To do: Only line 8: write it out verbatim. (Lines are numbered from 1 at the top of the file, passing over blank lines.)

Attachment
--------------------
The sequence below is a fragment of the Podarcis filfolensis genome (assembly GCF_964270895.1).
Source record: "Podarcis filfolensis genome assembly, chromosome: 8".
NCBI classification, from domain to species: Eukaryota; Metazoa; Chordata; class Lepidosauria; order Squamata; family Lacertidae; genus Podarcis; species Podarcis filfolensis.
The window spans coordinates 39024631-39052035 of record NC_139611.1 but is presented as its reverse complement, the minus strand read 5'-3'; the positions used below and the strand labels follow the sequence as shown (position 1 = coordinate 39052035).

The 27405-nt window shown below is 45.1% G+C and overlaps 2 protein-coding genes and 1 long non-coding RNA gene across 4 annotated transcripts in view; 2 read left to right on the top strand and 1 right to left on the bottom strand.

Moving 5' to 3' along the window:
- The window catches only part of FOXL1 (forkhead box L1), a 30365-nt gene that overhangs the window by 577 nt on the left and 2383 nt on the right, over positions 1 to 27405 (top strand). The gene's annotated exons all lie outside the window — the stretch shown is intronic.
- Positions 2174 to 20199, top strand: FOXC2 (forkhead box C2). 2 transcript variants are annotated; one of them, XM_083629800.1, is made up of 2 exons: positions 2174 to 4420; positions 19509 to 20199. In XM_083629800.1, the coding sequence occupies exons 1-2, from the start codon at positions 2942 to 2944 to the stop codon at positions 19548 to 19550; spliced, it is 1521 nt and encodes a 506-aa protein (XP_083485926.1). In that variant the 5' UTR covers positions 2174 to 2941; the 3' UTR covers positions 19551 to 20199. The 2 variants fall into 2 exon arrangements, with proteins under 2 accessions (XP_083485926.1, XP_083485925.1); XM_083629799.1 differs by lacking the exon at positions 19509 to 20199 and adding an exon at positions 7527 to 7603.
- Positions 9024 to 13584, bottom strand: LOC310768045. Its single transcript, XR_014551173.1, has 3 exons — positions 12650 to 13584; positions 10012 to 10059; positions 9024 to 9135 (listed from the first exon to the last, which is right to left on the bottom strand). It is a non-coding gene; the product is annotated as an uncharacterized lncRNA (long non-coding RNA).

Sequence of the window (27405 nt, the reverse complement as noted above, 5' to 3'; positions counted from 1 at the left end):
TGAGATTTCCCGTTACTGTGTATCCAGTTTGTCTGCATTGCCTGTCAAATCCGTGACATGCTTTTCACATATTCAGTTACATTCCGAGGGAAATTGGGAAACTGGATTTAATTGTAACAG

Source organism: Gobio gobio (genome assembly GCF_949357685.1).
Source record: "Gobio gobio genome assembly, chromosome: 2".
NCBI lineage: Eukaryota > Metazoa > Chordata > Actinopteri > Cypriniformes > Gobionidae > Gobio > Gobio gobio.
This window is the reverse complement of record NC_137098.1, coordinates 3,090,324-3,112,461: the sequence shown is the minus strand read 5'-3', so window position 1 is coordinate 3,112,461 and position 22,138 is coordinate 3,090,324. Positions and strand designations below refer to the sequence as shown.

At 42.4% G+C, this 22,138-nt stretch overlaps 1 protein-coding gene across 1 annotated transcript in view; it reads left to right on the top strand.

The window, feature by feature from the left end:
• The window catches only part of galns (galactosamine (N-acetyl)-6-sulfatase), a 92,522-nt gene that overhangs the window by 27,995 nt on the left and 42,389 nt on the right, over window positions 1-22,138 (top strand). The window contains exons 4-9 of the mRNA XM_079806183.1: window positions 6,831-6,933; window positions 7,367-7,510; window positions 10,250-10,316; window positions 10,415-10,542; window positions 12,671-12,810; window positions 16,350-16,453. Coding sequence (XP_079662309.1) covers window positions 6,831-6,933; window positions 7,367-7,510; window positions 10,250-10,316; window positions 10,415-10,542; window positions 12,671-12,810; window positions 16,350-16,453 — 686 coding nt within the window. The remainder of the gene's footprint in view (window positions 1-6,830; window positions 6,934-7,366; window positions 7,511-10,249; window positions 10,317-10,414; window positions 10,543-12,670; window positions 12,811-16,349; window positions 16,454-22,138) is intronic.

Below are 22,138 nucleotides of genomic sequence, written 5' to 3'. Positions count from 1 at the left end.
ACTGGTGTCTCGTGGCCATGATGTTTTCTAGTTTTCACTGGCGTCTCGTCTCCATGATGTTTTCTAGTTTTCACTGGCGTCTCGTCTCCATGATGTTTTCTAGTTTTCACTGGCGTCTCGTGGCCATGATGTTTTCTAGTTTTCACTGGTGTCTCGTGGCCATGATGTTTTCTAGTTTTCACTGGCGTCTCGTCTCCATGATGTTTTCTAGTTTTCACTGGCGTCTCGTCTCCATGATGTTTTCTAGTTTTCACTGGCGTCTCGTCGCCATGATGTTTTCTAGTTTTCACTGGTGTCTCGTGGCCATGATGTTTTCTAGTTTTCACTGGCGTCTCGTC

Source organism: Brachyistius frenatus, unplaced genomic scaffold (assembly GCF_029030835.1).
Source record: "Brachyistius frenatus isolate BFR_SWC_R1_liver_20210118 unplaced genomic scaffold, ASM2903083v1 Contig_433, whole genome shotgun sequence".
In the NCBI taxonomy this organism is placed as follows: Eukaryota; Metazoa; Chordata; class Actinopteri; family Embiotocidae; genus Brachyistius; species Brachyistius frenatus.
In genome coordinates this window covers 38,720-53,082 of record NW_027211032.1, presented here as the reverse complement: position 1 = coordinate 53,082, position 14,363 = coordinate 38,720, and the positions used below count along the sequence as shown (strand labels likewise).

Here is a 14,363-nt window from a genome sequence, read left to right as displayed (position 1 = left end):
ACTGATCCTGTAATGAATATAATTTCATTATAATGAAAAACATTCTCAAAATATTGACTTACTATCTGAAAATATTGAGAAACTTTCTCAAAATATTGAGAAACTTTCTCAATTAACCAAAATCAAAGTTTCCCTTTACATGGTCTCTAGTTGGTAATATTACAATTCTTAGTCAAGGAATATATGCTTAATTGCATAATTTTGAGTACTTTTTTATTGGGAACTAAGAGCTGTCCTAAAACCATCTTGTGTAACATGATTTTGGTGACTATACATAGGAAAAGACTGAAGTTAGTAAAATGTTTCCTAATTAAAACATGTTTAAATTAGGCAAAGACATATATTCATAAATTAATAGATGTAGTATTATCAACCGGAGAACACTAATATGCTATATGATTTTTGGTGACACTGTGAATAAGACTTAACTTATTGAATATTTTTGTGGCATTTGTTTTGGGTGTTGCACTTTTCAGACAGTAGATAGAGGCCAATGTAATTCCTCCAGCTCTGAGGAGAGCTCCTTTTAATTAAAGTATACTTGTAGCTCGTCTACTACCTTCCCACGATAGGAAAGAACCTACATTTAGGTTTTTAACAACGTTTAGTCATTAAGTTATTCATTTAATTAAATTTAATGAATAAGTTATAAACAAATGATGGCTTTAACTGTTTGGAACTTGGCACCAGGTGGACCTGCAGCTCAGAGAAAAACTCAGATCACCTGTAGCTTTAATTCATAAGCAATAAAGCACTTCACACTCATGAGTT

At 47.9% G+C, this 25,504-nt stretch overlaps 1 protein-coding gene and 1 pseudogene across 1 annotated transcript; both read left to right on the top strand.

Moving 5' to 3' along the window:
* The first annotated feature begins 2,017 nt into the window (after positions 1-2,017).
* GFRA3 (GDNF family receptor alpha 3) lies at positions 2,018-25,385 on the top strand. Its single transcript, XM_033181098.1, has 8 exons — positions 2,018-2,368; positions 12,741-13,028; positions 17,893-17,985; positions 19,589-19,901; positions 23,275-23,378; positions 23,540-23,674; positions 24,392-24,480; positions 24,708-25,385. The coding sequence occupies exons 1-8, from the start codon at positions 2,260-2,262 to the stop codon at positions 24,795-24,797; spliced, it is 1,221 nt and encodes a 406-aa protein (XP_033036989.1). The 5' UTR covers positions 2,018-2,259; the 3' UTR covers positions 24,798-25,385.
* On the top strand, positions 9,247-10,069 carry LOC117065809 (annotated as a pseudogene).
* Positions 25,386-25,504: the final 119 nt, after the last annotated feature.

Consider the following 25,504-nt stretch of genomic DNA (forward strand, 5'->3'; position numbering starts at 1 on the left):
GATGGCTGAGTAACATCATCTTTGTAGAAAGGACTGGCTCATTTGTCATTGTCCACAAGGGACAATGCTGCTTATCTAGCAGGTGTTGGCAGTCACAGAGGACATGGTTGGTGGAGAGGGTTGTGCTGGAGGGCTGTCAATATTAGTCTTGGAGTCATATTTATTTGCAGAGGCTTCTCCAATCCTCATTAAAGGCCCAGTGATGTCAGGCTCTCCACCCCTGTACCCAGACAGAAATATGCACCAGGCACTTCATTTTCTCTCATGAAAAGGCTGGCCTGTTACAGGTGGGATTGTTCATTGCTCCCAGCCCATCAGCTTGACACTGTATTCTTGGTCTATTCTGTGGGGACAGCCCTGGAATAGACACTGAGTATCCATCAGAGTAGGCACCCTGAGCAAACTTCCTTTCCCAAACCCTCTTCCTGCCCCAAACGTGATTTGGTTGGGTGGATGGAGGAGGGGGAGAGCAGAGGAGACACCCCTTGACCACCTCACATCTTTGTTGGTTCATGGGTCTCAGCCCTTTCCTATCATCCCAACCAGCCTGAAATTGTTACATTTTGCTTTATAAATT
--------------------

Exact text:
- Positions 2174 to 20199, top strand: FOXC2 (forkhead box C2). 2 transcript variants are annotated; one of them, XM_083629800.1, is made up of 2 exons: positions 2174 to 4420; positions 19509 to 20199. In XM_083629800.1, the coding sequence occupies exons 1-2, from the start codon at positions 2942 to 2944 to the stop codon at positions 19548 to 19550; spliced, it is 1521 nt and encodes a 506-aa protein (XP_083485926.1). In that variant the 5' UTR covers positions 2174 to 2941; the 3' UTR covers positions 19551 to 20199. The 2 variants fall into 2 exon arrangements, with proteins under 2 accessions (XP_083485926.1, XP_083485925.1); XM_083629799.1 differs by lacking the exon at positions 19509 to 20199 and adding an exon at positions 7527 to 7603.